For all of those reasons, I’ve tried to replace Twitter with books, moving the Twitter app off my dock and replacing it with the Kindle app: to encouraging results! Continuing the streak I had going in June, finished 4 books in July:
- No Fixed Abode by Douglas Legg
- Between the World and Me by Ta-Nehisi Coates
- Red Rising by Pierce Brown
- The Call of the Wild by Jack London
True to expectations, Legg was indeed a bit of a chancer; No Fixed Abode was an interesting read but mostly repetitive. I’ve started W. G. Sebald’s Austerlitz, which thus far has been dense in the extreme (no paragraph breaks); and I’ve also got Douglas Hofstadter’s I Am a Strange Loop, which I’ve been meaning to read for years but which I expect will be no less dense.
I don’t have much of a rhyme or reason to what books I read—I don’t really talk to anyone else about books, so no one’s recommending them to me and I’m not really recommending them to anyone. It’d be nice to be part of a reading group.
Started off the month with a ride down to Hartlepool on my bicycle, which turns my ride to Horden back in June from a solitary occurrence to a trend! After getting back from Hartlepool, I noticed that the front tyre was coming apart a little bit (I think it’s the original tyre from the 80s, so it was bound to fail on me one day or another), so I didn’t spend any more time in the saddle for the rest of the month.
Right at the very end of July I also struck off on my own on Isaac’s Tea Trail, but made it barely 12 km into the total 60 km before losing heart. I think the lack of sleep, combined with being away from Sam, the bad weather and clouds of flies, just took the wind out of my sails. The trail wasn’t bad or boring by any means, but it spanned mostly farmland and crossed wide moorland gravel tracks and just wasn’t what I was looking for. Instead of dropping down into West Allendale I crossed Knockshield Moor, Kevelin Moor, and Acton Moor—where no trails are to be found and the heather grows hip-deep—before dropping down past the Allendale chimneys and back into town.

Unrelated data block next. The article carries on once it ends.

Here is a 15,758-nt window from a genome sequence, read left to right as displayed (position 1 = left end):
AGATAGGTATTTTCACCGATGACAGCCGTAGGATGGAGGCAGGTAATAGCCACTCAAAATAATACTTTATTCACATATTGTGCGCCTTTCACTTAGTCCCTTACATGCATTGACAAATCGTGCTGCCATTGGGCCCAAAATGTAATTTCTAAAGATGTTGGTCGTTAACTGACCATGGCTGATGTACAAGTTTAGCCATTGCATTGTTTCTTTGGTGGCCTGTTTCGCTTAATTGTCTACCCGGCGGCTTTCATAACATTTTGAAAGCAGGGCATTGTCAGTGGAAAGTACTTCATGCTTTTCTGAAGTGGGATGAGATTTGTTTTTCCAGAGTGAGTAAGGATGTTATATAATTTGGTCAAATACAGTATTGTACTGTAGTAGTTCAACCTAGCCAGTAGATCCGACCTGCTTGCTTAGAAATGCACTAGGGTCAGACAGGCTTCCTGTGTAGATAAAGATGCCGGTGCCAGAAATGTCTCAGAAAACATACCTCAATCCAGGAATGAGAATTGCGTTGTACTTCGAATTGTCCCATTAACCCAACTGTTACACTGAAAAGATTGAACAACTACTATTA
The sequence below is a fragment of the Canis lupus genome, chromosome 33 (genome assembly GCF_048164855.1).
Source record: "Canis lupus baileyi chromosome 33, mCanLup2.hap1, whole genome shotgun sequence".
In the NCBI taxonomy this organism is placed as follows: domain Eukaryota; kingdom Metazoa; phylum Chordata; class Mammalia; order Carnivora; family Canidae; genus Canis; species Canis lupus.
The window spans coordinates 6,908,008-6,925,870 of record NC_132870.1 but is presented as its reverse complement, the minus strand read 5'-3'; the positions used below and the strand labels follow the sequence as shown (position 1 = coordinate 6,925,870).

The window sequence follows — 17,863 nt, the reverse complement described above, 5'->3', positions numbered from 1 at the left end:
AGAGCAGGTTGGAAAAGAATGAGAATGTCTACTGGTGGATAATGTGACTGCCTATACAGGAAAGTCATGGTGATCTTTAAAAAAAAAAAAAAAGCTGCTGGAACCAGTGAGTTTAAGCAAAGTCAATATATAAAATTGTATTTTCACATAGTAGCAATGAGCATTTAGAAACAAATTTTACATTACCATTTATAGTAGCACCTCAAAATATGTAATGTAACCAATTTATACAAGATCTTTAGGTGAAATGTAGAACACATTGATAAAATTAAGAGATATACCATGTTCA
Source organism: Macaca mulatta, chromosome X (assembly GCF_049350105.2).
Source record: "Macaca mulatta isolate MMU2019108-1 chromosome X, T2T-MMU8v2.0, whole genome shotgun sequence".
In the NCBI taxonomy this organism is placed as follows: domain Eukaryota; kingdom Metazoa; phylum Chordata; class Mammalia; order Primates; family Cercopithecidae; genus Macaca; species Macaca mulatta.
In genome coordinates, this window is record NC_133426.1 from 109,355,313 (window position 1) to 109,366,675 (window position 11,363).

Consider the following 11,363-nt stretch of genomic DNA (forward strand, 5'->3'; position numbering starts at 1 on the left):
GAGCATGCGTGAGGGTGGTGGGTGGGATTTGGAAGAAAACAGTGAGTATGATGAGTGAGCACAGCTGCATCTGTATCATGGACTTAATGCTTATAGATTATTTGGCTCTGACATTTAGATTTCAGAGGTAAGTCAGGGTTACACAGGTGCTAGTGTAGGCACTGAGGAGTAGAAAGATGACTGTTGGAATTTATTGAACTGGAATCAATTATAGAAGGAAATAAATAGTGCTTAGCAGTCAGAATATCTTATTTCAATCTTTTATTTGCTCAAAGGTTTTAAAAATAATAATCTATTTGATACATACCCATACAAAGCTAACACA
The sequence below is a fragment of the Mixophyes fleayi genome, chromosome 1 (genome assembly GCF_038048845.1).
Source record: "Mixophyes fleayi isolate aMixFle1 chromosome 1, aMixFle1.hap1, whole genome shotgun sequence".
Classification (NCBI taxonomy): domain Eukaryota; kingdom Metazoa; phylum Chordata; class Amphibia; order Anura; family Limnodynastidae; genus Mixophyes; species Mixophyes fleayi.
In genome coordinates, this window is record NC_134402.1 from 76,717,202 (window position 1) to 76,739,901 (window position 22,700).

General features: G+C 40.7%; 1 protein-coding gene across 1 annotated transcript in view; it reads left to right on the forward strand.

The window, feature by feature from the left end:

Not sure I’ll be back to complete the trail, though the roads above Allendale are tempting for a cyclist (which I am now).
Another milestone on two wheels: Sam and I did our Compulsory Basic Training (CBT), which is the first certification that you have to receive to drive a motorbike in the UK. And altogether, it was a lot easier than I’d thought. I was expecting to spend a few days trying to get my hands and feet to play nice with each other, but after only a few hours we were out on the open road touring around Hartlepool on a couple of Yamaha YBR125s.
We’re allowed to ride up to 125cc with learner plates, but we’re struggling to find a bike of that displacement, in good shape, for a reasonable price. Not a big deal: we don’t have much time to practice at the minute anyway. Bit of a shame, but we might find some good prices on bikes going into the wintertime, when people won’t want to ride.
Mid-month, we recorded the hottest day ever in the United Kingdom. 40 degrees down in London, 36 up in the North East. Not much of a record for a lot of people living in the southern and southwestern United States, but for us it was more than we could bear. We don’t have air conditioning, and houses are built to hold on to heat as well as they can, so most interiors got up to 40-odd degrees by the end of the afternoon anyway.
The fact that this happened at all is cause for alarm—it’s without a doubt one of the most visible effects of climate change in the UK yet. I think there’s a sizeable demographic in this country that believes it was a one-off, a fluke, a bit of holiday weather we could all enjoy at home—but the reality is that days like this are going to become more and more frequent until we’re all regularly sweating it out on the floor, nonfunctioning puddles of humans.
Which, at the end of July, is what I feel like anyway, apocalyptic weather or no. Not to end it on a bad note.
A month of slow meandering back towards a sense of normalcy, with plenty of two-wheeled conveyance and first steps out in the wide world.
A full month: catching COVID, going to Riga, getting back out on my bike, & thinking long & hard about what I want to do next.